By JAMES TABABA
Jose Jericho Antoy is the owner of JJGA Eggs and Dairy Farm in Antipolo, Rizal. His passion for animal husbandry and farming was nurtured from a young age, inspired by his father’s love for cultivating fruit-bearing trees. Jericho’s agricultural venture took root in 2017, following the acquisition of the farm property in 2016. To get started with free-range chicken farming, Jericho attended seminars and training sessions. For goat farming, he learned by watching online videos and attending free seminars. While Jericho currently lives in Australia, his mother manages the farm in his absence.
Jericho’s farm spans two hectares and houses various animals. He maintains approximately 300 free-range layer chickens and also cares for Brahmas and Bengala Guinea fowls. In addition, he raises goats, with a total of 14 does and two bucks on the farm.
Raising chicken for eggs
Jericho chose to raise chickens because they are easier to raise from hatching to the laying stage. His primary focus is on layer chickens and the production of brown eggs. “Within approximately four months, the chickens will start laying eggs and contributing to production,” Jericho said. “This approach allows for a faster return on investment.”
The farm’s primary product is free-range chicken eggs, which are sold within the local community in Binan, Laguna. Additionally, in Antipolo, Rizal, customers place orders directly at the farm. On a daily basis, the farm produces an average of 120-150 eggs.
Jericho also focuses on raising Anglo-Nubian goats, which are a dual-purpose breed known for both milk and meat production. He is actively engaged in breeding these goats, with the male offspring (bucklings) being sold, while the female goats (does) are retained for both reproduction and milk production.
“Compared to cows, goats are a more manageable size, making them suitable for small farms,” Jericho said. “They also require less feed and grass forage. If you have limited space for growing plants, raising goats is a practical choice.”
While the farm currently produces enough milk only for personal consumption, their main source of revenue comes from selling the offspring of their goats.
Challenges and resilience
Jericho faces a significant challenge with the climate, particularly in the Philippines, where frequent typhoons occur. During the early stages of the farm, they had to deal with severe typhoons that resulted in numerous casualties among their animals and extensive damage to their housing structures.
“To address this issue, we made improvements and invested in stronger housing structures to ensure better protection for the chickens,” Jericho said. “This step was taken to minimize casualties and prevent income loss.”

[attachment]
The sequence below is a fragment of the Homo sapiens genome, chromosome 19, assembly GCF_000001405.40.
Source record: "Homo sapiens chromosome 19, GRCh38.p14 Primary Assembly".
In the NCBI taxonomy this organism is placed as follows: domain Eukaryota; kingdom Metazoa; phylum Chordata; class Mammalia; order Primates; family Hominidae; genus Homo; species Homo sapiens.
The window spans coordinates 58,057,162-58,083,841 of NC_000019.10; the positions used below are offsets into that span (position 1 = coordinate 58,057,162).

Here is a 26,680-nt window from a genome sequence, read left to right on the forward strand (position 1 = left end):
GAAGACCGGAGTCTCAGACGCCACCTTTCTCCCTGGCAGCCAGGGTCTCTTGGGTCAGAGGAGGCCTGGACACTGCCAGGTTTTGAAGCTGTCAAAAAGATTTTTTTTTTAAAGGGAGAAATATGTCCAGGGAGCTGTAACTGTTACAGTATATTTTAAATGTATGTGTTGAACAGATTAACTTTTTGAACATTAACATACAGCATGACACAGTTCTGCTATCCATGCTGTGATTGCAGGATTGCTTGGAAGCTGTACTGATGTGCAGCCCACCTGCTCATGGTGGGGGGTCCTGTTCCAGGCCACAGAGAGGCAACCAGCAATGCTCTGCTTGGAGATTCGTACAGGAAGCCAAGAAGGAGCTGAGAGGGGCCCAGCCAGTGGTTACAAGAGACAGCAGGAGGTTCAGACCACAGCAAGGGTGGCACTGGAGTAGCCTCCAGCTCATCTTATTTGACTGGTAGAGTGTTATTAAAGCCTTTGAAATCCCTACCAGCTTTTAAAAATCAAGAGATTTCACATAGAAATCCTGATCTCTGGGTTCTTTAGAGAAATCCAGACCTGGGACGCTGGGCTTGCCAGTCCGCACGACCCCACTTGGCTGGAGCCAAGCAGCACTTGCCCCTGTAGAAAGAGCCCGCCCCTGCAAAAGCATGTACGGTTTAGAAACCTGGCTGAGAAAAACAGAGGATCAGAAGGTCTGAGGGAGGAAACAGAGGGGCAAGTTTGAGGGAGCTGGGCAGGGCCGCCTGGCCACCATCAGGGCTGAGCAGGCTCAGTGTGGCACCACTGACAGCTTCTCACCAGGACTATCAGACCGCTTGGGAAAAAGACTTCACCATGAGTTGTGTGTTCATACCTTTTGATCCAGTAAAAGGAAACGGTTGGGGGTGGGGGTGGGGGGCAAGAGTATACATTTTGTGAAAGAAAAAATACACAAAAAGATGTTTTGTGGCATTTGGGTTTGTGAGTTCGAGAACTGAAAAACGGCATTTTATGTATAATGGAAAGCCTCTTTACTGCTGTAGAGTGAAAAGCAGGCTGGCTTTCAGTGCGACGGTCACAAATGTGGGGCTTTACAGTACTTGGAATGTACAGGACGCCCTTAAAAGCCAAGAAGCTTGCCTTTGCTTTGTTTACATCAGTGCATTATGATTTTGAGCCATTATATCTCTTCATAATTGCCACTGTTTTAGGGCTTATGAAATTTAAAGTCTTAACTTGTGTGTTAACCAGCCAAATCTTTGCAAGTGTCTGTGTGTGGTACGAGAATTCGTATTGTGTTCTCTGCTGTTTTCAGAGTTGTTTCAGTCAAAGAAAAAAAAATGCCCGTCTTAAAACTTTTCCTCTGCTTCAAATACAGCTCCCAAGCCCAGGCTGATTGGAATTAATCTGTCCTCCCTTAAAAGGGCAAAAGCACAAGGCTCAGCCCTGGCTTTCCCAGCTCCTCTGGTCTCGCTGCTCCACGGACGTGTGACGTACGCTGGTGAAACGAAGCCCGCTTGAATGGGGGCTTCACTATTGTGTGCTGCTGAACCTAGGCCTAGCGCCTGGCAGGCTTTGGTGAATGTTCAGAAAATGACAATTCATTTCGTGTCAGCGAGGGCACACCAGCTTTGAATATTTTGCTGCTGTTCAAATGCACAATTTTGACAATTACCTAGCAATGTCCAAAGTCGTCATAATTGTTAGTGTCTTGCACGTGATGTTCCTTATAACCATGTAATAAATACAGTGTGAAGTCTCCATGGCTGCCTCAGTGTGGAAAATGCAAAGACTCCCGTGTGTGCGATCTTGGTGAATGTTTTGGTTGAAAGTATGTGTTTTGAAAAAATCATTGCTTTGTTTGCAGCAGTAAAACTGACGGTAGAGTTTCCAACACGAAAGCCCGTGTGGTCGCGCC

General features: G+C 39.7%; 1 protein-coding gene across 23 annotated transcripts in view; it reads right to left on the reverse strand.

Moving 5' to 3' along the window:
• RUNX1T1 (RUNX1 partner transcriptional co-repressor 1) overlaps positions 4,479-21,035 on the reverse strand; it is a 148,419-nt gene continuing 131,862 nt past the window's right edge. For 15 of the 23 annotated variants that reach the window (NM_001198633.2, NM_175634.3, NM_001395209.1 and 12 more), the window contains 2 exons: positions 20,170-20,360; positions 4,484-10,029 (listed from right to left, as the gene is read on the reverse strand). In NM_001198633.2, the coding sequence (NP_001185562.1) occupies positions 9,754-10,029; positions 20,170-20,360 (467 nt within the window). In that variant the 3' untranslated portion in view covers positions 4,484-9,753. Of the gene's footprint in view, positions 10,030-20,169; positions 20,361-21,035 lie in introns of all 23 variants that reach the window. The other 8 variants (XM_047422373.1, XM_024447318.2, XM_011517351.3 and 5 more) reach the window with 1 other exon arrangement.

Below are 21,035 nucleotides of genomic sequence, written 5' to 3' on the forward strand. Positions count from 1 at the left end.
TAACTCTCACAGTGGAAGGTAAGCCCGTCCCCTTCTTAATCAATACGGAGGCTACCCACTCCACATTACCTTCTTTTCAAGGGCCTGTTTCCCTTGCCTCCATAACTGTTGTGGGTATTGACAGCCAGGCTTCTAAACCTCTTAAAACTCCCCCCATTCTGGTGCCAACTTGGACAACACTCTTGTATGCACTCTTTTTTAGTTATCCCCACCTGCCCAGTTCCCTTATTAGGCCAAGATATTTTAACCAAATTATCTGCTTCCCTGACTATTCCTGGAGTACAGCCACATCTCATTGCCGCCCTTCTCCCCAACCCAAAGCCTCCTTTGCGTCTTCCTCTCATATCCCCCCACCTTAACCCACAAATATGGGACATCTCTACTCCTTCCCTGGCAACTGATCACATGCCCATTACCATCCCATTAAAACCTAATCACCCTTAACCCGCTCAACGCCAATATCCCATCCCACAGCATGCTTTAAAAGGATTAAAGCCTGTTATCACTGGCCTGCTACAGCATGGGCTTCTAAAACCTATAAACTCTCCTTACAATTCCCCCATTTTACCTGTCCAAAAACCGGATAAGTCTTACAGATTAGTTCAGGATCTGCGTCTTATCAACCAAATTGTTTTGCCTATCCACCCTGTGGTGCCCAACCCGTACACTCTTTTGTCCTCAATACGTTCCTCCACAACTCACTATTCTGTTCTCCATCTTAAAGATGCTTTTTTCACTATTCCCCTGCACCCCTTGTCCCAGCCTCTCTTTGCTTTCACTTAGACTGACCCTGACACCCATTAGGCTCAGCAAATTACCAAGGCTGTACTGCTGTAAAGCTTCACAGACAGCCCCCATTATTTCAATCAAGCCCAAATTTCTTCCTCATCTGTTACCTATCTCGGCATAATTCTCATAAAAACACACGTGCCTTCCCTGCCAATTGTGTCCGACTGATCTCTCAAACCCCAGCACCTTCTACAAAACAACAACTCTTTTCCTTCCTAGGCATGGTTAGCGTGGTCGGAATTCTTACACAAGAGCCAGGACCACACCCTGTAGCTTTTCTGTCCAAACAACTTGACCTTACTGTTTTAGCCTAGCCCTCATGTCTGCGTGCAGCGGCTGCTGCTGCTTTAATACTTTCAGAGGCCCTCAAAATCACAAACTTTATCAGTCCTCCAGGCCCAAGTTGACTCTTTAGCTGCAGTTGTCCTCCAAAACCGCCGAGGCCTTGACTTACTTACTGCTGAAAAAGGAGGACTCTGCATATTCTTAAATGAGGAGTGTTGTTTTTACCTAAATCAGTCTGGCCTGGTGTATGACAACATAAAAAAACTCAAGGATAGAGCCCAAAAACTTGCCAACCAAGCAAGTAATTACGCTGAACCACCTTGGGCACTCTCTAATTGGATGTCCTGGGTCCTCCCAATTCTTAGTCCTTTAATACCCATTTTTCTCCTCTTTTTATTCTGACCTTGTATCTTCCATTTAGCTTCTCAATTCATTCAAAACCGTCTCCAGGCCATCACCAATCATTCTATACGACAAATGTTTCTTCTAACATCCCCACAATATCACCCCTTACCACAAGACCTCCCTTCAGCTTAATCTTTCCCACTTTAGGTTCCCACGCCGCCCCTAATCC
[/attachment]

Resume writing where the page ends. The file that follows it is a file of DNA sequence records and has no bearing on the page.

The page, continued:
A vision for the future
Jericho’s initial vision when conceptualizing the farm was to create a project that would serve as a retirement endeavor for his parents. He aimed to provide an additional source of income and a reliable supply of food. In their production of free-range eggs, they adopted a natural approach, refraining from the use of antibiotics and chemicals. Their goal was to offer a farm-to-table experience that promotes healthy, chemical-free food for everyone.
He recognizes that the current commercial production trend often involves the use of chemicals, hormones, and antibiotics. “These substances have the potential to transfer into the eggs produced by the chickens and subsequently be consumed by people,” he said. “To mitigate this, we make every effort to minimize or entirely avoid the use of these chemicals. Our goal is to produce chemical-free products that can be safely consumed by people.”
Jericho’s farm has received valuable support from the local government of Rizal. The City Veterinary Office of Antipolo, Rizal, has conducted visitations and check-ups, along with providing essential vitamins and dewormers for the animals.
Jericho’s future plans for the farm include expanding the goat population to produce more milk for sale. Additionally, he envisions transforming the farm into an agri-tourism destination and hopes to establish it as an agricultural training site, further contributing to agricultural education and local development.
Promoting a farming lifestyle
Jericho’s advice for those aspiring to start a similar business is rooted in determination and perseverance. “Some individuals may face initial challenges, including losses of livestock, which can lead to discouragement,” he said. “If you encounter such setbacks, don’t lose hope. Consider starting again. You might succeed in your next attempt. The key is not to give up easily.”
Regarding the youth’s growing attachment to gadgets, Jericho suggests that parents introduce farming activities like planting and raising farm animals in their own backyards, such as chickens. Jericho advocates for promoting self-sufficiency and the cultivation of one’s food resources. “Starting with these activities, young people may develop an appreciation for producing their own food, especially given the rising food prices,” he said.
Photo courtesy of JJGA Eggs and Dairy Farm